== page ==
When good rappers collaborate with lame rockers.
When good rappers collaborate with lame rockers.
Arts, entertainment, and more.
April 24 2008 6:54 AM

Falling for Fall Out Boy

Did the Roots just trick me into liking a lame emo band?

The Roots in concert. Click image to expand.
The Roots in concert at the Apollo Theater

Casually browsing the music blogs not long ago, I read that the Roots are putting out a new album at the end of this month. Good news, I thought. I like almost all of their previous work and had recently watched them rage through a highly entertaining two-hour show full of new material, so as far as I knew, they still had the spark. To my chagrin, however, I saw that their new single, "Birthday Girl," was a collaboration with Patrick Stump, lead singer of the punk-pop band Fall Out Boy.

Now, I don't really know anything about Fall Out Boy, but I understand that I'm expected not to like them. They wear hair gel, and one of the guys in the band dates Ashlee Simpson, so it's fair to assume that they suck and that their fans are vapid teeny-boppers whose heads would explode if they heard what real rock 'n' roll sounds like. What kind of lame middlebrow loser do the Roots take me for?


The Roots news was disappointing, but not surprising. Top-notch rappers have a history of puzzling collaborations with cheesy rock 'n' rollers. Off the top of my head, I could recall a number of otherwise-respectable rappers who'd worked with middle-of-the-road top-40 types: Kanye West ("Heard 'Em Say" with Maroon 5's Adam Levine, "Homecoming" with Coldplay's Chris Martin), Jay-Z (who released a version of his song "Encore" remixed with instrumentals and vocal tracks from Linkin Park's "Numb"), Dr. Dre (who brought in Gwen Stefani to sing the hook for Eve's "Let Me Blow Your Mind"), and even the Roots themselves, who employed Nelly Furtado on the track "Sacrifice" from their 2002 album Phrenology. (This was in Furtado's nonthreatening songstress days, before she started giving her albums titles like Loose.) Indeed, the release most frequently and hyperbolically cited as the moment hip-hop ascended to commercial viability is Run DMC's 1985 remake of Aerosmith's "Walk This Way." While Aerosmith was cool then, they must be retroactively downgraded severely for releasing the love theme to Armageddon.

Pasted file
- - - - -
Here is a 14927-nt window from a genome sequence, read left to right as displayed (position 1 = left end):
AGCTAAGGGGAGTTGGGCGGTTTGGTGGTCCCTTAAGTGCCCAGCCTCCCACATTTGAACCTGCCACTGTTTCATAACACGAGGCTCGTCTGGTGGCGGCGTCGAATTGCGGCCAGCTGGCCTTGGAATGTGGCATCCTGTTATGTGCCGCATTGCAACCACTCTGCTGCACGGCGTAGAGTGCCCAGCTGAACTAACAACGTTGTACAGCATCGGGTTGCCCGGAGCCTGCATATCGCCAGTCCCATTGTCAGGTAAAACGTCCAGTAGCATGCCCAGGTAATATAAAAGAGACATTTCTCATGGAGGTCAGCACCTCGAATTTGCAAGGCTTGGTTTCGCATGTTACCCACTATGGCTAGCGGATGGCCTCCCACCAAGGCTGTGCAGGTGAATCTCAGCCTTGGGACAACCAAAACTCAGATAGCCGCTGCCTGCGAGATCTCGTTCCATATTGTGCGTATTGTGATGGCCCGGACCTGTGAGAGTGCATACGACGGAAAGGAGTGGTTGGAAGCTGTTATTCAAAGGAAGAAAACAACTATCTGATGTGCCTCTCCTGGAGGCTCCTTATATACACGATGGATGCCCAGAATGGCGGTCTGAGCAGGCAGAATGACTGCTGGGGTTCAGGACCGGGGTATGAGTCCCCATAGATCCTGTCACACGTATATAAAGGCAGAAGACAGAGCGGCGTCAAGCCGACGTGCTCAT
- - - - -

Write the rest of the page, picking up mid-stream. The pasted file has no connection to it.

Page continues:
Why do rappers whose work I hold in such high regard have such terrible taste in rock? The answer started to become clear when I gave "Birthday Girl," the Roots-Patrick Stump song, a courtesy listen and was greatly disturbed to discover that I liked it. It's catchy; Stump has the right voice for the mellow hook, and the Roots' estimable rhythm section gives a sharp edge to what otherwise would have been a straightforward mid-tempo rock song:

Upon searching my soul, I realized that I had to admit that I in fact liked almost all the songs that I named earlier. "Let Me Blow Your Mind" is an unjustly forgotten club grinder; "Homecoming," "Heard 'Em Say," and "Sacrifice" all get stuck in my head from time to time; "Numb/Encore" is a staple of the various Workout Mega-Jam mixes that I've made over the years. I was a bit taken aback; cultural snobbery is such an integral part of my personality. I'd have to rethink a lot of things if it turned out I liked listening to Fall Out Boy, Maroon 5, and Linkin Park.

Fortunately, a quick zip through the iTunes store reassured me that I don't. Those bands have recorded some memorably hummable singles but don't have much musical range and seem to almost purposefully employ instrumentation and vocal effects indistinguishable from all the other bands working in their already well-trod genres. (Fall Out Boy seems the most promising—I could see them making an album I really liked—and while Linkin Park is never going to be my thing, they're not bad at what they do. Maroon 5 is elevator music from the depths of hell.) But these bands' songwriting and production tendencies, I realized, are beside the point. They're not in the studio to write and record a double album with a rapper; they're stopping by for a day to lay down vocals for a single.

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